The veterinary profession could be on the cusp of unprecedented change – and vets need to be prepared.

Adam Little told delegates at RCVS Day the vet's role will change more in the next 15 years than it has in the past 75 years.
Adam Little told delegates the vet’s role will change more in the next 15 years than it has in the past 75 years.
Adam Little told delegates the vet's role will change more in the next 15 years than it has in the past 75 years.
Adam Little speaking to delegates at RCVS Day.

That is according to Adam Little, a Canada-based vet and president of Exponential Vet, a consultancy helping the profession harness disruptive digital technologies.

Speaking at RCVS Day, Dr Little claimed technology is developing at such a pace that, in the future, the idea of what a vet is, and the tasks and how they are performed, will change dramatically.

Radically different

“The role of the veterinarian will change more in the next 15 years than it has in the past 75 years,” he said.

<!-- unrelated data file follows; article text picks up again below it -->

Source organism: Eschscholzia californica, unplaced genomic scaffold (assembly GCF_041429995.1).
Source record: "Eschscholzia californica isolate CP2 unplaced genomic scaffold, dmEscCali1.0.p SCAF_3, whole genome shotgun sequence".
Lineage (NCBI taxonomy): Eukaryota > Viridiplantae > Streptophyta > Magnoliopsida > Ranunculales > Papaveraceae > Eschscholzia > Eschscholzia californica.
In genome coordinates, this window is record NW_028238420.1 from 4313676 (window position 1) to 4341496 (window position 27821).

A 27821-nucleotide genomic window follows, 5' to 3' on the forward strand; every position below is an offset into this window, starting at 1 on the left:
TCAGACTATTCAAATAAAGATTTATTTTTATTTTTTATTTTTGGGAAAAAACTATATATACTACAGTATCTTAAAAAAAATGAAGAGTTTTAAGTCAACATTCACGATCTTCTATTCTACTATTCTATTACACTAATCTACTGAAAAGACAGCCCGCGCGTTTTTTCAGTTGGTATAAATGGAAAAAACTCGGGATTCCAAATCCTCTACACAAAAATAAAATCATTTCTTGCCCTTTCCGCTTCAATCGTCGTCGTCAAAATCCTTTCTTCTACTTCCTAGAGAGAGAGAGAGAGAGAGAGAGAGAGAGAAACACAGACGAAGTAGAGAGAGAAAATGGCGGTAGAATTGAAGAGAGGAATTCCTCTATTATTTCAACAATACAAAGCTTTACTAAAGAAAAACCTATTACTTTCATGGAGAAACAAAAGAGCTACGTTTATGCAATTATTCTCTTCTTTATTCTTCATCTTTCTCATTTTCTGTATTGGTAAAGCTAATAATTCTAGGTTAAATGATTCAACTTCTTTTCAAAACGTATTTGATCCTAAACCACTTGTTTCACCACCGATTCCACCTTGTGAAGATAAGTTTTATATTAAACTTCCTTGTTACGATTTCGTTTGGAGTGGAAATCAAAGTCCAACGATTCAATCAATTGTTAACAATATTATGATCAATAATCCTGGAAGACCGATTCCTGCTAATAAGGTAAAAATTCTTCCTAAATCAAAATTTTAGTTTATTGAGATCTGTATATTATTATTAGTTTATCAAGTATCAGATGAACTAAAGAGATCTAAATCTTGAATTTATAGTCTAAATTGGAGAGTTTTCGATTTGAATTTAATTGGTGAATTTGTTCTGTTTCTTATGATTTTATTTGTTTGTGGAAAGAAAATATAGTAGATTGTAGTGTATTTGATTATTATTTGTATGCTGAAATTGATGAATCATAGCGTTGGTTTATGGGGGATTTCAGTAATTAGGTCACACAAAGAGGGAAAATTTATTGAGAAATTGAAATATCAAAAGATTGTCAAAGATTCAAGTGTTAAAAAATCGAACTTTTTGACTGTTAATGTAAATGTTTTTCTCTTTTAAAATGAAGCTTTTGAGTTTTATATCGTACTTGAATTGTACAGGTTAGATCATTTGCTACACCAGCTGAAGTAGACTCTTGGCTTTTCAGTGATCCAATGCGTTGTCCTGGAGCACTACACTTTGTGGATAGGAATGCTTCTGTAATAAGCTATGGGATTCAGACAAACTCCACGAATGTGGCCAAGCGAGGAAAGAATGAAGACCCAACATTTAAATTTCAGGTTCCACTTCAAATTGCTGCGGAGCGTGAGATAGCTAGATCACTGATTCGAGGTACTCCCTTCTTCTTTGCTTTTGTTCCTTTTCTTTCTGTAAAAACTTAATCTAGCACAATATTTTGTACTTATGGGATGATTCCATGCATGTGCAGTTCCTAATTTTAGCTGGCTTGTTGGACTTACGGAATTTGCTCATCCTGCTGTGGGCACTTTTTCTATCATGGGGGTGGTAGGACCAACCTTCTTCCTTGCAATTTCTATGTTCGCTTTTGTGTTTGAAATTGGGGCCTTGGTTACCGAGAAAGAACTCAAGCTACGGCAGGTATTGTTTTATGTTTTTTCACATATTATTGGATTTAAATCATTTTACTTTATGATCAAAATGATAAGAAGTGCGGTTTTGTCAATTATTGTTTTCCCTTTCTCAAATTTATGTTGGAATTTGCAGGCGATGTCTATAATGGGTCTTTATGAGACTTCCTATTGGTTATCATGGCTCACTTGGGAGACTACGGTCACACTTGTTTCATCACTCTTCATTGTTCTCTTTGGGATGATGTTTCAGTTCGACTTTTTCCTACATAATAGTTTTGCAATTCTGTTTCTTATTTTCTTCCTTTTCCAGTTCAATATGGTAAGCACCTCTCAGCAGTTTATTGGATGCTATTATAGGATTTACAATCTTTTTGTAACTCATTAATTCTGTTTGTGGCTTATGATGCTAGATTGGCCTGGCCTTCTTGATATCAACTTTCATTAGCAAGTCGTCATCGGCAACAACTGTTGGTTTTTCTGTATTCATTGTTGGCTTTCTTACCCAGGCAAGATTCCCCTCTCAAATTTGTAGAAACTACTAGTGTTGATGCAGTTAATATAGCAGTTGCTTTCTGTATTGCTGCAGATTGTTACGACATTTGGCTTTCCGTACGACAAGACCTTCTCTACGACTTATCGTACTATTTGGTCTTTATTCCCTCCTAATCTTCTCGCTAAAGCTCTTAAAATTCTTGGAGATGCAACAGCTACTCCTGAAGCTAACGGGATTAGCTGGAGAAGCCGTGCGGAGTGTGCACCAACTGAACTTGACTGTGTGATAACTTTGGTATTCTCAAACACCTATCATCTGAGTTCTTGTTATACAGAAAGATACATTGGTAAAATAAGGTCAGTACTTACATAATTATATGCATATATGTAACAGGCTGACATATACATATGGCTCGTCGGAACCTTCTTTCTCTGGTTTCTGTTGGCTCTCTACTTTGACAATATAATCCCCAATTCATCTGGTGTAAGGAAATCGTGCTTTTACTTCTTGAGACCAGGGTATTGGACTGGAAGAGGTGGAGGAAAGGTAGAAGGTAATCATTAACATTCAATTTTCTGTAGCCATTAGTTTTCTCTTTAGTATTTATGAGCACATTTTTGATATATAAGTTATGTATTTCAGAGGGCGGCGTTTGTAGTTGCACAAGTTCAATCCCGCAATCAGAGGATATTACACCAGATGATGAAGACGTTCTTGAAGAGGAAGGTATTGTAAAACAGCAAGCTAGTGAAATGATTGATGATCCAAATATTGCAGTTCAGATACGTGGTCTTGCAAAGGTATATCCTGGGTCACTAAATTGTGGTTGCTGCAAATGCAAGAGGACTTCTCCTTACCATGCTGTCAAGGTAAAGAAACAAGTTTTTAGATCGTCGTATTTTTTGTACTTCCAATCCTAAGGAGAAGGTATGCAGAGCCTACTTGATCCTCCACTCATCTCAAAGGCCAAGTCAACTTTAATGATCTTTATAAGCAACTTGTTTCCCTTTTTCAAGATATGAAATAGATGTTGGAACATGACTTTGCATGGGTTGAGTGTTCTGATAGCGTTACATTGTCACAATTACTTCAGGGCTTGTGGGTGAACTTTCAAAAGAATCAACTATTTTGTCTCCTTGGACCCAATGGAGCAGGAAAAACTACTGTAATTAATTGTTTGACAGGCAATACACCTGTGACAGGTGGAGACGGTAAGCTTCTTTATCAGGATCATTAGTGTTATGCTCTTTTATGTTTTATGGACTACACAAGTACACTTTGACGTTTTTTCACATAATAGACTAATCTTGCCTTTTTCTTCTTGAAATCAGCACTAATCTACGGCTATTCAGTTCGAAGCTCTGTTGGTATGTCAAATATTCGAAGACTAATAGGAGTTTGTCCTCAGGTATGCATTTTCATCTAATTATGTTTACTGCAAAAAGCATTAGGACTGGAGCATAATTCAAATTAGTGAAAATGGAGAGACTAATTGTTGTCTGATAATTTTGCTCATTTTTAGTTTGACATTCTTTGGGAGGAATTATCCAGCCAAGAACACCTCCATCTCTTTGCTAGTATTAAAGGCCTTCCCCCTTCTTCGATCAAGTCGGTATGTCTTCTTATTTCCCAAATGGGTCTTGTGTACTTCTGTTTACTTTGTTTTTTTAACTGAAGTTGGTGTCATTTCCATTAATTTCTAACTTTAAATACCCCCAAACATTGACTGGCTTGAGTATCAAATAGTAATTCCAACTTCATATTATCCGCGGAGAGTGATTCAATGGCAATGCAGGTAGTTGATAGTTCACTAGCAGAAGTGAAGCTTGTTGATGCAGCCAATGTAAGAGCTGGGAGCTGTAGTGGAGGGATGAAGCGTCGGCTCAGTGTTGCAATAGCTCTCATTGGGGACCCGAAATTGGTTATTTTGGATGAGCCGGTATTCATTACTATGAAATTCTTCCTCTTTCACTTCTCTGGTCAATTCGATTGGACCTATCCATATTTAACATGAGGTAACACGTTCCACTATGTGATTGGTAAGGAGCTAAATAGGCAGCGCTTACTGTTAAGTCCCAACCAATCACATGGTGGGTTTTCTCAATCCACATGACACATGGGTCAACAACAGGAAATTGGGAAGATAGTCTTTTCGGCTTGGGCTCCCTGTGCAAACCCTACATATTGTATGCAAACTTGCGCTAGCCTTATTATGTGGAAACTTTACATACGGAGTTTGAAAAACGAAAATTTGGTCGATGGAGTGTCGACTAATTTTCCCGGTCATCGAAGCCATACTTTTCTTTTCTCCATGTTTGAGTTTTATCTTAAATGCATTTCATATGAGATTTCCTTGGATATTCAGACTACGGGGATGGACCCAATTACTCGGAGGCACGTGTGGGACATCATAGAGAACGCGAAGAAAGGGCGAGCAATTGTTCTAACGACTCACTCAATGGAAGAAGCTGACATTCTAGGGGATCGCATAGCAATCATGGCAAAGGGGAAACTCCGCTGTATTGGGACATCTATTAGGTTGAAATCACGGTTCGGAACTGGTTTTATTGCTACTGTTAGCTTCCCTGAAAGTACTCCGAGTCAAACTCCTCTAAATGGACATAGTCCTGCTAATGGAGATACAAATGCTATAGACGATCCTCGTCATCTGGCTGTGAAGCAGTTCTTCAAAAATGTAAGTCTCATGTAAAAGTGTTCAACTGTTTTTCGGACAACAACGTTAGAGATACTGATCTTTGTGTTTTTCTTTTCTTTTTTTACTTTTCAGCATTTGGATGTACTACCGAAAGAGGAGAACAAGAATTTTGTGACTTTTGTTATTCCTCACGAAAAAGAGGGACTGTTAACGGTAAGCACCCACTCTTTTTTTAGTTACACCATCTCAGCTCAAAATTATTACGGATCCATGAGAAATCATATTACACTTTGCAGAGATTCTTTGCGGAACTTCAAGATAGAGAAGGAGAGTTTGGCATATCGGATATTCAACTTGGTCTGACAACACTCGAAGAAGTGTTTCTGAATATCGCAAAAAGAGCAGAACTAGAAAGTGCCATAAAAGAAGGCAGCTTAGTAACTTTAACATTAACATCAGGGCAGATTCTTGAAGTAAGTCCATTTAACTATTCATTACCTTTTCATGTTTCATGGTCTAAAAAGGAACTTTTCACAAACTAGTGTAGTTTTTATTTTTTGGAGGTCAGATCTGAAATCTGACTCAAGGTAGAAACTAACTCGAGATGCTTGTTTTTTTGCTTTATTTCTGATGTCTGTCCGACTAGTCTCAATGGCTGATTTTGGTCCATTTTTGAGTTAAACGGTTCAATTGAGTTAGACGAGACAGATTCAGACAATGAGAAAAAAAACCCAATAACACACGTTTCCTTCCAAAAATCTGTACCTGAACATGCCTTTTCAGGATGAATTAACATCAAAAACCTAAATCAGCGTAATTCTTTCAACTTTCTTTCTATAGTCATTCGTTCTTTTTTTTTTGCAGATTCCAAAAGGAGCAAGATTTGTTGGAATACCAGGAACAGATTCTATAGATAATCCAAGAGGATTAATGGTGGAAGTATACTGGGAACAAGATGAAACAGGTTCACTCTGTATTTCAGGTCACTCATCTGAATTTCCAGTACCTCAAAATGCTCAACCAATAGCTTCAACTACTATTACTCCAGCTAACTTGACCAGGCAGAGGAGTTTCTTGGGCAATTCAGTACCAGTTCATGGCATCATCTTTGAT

“I don’t have a crystal ball, but one thing I can say for certain is things will look radically different and we need to be adaptable.

“As a profession, we strive to help as many animals as we can and provide the best care, and we are going to be able to do that in really interesting and novel ways.”

Rethink tasks

To become a more agile profession, vets will need to rethink some tasks they perform as they may not be required in the clinics of tomorrow.

Dr Little said: “For example, by 2030 – and I fully expect this to happen – you won’t have to spay or neuter anymore because there will be a non-surgical method that would be effective, safe and cheap enough to be offered.”

Diagnostics could also change, with owners able to monitor their pet’s heart rate or vital signs at home via wearable technology. The availability and cost of such technology is also set to drop, making it accessible to all. As a result, the need to take animals to a clinic for blood or faeces samples could become a thing of the past.

  • Read more of Dr Little’s thoughts in the 1 August issue of Veterinary Times.
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